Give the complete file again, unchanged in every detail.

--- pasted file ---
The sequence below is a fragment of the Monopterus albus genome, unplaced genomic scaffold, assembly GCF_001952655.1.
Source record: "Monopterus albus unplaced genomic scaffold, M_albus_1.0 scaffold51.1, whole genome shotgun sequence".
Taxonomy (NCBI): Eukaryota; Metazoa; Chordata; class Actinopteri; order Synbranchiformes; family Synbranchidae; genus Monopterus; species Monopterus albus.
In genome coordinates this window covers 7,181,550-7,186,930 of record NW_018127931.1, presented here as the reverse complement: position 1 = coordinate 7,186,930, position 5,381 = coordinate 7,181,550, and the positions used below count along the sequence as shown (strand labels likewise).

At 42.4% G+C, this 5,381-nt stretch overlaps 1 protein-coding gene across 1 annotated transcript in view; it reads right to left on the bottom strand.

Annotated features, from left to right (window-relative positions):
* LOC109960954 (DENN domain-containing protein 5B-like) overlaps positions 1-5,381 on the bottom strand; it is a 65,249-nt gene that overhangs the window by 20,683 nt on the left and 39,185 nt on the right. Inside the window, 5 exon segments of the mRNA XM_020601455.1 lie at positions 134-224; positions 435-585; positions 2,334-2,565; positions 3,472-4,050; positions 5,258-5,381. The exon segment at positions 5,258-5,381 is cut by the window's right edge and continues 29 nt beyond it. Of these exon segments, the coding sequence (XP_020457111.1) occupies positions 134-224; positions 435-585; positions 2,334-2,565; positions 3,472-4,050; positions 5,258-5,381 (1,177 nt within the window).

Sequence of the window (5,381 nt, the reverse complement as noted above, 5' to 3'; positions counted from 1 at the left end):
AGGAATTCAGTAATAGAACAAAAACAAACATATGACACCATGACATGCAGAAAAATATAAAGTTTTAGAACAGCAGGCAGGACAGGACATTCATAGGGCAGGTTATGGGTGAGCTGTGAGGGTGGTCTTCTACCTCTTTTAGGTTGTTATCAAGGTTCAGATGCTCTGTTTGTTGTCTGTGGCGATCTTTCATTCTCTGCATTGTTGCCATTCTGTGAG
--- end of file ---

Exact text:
The sequence below is a fragment of the Monopterus albus genome, unplaced genomic scaffold, assembly GCF_001952655.1.
Source record: "Monopterus albus unplaced genomic scaffold, M_albus_1.0 scaffold51.1, whole genome shotgun sequence".
Taxonomy (NCBI): Eukaryota; Metazoa; Chordata; class Actinopteri; order Synbranchiformes; family Synbranchidae; genus Monopterus; species Monopterus albus.
In genome coordinates this window covers 7,181,550-7,186,930 of record NW_018127931.1, presented here as the reverse complement: position 1 = coordinate 7,186,930, position 5,381 = coordinate 7,181,550, and the positions used below count along the sequence as shown (strand labels likewise).

At 42.4% G+C, this 5,381-nt stretch overlaps 1 protein-coding gene across 1 annotated transcript in view; it reads right to left on the bottom strand.

Annotated features, from left to right (window-relative positions):
* LOC109960954 (DENN domain-containing protein 5B-like) overlaps positions 1-5,381 on the bottom strand; it is a 65,249-nt gene that overhangs the window by 20,683 nt on the left and 39,185 nt on the right. Inside the window, 5 exon segments of the mRNA XM_020601455.1 lie at positions 134-224; positions 435-585; positions 2,334-2,565; positions 3,472-4,050; positions 5,258-5,381. The exon segment at positions 5,258-5,381 is cut by the window's right edge and continues 29 nt beyond it. Of these exon segments, the coding sequence (XP_020457111.1) occupies positions 134-224; positions 435-585; positions 2,334-2,565; positions 3,472-4,050; positions 5,258-5,381 (1,177 nt within the window).

Sequence of the window (5,381 nt, the reverse complement as noted above, 5' to 3'; positions counted from 1 at the left end):
AGGAATTCAGTAATAGAACAAAAACAAACATATGACACCATGACATGCAGAAAAATATAAAGTTTTAGAACAGCAGGCAGGACAGGACATTCATAGGGCAGGTTATGGGTGAGCTGTGAGGGTGGTCTTCTACCTCTTTTAGGTTGTTATCAAGGTTCAGATGCTCTGTTTGTTGTCTGTGGCGATCTTTCATTCTCTGCATTGTTGCCATTCTGTGAG